Contentious Curricula: Afrocentrism and Creationism in American Public Schools

By Amy J. Binder | Go to book overview

Two
The Challengers

BEFORE DESCRIBING the specifics of how Afrocentrists and creationists made out in their challenges in the seven public school systems, we should know more about the history of these two groups. In this chapter, I describe the social, cultural, and political characteristics of those who made up Afrocentrism’s and creationism’s constituencies; the kinds of identities that adherents crafted in these efforts; and the kinds of claims activists drew upon from the cultural landscape and from past struggles in schools. I set out to describe, through this context, what Afrocentrists’ and creationists’ goals were for their children’s education and for society’s betterment. For roughly the first half of this chapter, I will refrain from describing the seven actual conflicts from 1980 to 2000 that I studied and will delve, instead, into a description of each of the challengers as a type (Afrocentric and creationist). Although this general picture of Afrocentrists and creationists gloss over the particulars in each case of local struggle, the overall portraits will provide a context for the challenges that occurred from coast to coast.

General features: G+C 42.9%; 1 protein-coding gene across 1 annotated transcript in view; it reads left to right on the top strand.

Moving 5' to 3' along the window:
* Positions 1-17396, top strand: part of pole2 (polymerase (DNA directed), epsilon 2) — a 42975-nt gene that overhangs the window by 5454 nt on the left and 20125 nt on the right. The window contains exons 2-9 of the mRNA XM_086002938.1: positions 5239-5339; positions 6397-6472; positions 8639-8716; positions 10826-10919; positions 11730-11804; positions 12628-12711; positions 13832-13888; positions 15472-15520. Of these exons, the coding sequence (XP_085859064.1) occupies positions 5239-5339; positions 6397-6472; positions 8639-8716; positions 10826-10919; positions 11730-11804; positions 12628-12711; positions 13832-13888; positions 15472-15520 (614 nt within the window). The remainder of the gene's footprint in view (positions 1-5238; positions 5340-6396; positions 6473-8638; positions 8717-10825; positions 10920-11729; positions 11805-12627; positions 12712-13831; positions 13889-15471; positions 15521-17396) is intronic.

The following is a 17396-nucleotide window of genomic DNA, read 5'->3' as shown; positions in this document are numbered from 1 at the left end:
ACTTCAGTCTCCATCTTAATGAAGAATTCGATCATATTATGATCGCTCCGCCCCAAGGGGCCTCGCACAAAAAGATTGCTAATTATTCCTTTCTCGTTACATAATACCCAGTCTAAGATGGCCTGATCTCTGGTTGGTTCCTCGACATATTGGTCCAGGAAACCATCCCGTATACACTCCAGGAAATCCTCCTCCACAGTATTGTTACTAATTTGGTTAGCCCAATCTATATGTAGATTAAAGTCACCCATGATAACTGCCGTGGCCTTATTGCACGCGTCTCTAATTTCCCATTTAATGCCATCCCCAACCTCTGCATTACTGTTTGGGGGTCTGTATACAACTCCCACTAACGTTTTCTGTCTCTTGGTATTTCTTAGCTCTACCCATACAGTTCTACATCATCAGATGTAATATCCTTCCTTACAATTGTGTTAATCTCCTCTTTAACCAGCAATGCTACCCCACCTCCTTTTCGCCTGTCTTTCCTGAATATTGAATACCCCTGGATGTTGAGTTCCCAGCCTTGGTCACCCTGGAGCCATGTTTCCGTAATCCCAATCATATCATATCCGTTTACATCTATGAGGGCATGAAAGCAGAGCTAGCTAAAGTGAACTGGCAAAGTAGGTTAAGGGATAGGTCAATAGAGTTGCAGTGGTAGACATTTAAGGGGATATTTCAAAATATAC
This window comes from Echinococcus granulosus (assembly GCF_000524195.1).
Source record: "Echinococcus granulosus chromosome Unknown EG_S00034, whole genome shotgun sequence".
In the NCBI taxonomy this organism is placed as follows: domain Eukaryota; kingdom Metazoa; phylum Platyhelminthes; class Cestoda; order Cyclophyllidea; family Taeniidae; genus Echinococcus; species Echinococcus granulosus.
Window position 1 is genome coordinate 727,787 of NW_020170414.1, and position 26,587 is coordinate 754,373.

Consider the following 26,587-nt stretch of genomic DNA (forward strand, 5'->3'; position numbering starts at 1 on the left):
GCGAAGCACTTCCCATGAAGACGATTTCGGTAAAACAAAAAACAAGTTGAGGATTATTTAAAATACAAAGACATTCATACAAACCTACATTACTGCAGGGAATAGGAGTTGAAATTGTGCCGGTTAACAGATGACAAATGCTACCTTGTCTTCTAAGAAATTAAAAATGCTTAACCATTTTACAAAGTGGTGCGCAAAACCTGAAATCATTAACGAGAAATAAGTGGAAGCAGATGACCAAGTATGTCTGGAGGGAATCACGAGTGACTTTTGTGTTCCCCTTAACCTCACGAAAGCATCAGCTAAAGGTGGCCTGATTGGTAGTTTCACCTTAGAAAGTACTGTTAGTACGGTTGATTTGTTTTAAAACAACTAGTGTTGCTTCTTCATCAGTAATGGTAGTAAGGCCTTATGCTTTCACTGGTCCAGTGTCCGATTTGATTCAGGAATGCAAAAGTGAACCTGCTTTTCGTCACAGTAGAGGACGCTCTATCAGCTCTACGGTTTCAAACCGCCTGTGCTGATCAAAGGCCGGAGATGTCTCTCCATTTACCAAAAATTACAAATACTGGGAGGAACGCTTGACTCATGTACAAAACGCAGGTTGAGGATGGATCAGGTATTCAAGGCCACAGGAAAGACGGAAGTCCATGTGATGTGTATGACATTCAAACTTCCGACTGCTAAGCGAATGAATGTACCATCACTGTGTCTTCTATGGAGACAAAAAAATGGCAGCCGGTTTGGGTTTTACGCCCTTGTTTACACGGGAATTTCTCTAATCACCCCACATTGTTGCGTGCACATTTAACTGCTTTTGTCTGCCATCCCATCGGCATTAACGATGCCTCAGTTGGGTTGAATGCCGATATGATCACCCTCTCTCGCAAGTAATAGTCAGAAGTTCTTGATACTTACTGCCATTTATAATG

Following this historical overview of the two challenges, I will describe my reasons for selecting the seven cases and the ways in which I chose to collect and analyze data for them.


Afrocentrism: An Essentialist Formulation of Race

People who identify as Afrocentric—and about 25 percent of the AfricanAmerican population sees itself in common cause with Afrocentrism’s descriptions of a problem and its solutions—perceive the world as filled with racism, injustice, and dishonesty surrounding matters of race and equality.1 Where many citizens of the United States take pride in their nation’s stated ideals and see a clear connection between the country’s principles of democracy and their own everyday lives, Afrocentrists see only hypocrisy in the nation’s position on race and the actions it has taken in its name. Afrocentrists fault the United States for making empty promises about equal opportunity for all people, and they have sickened over what they understand as America’s propensity always to resist the path to greater freedom, equality, and opportunity for its African American citizenry.

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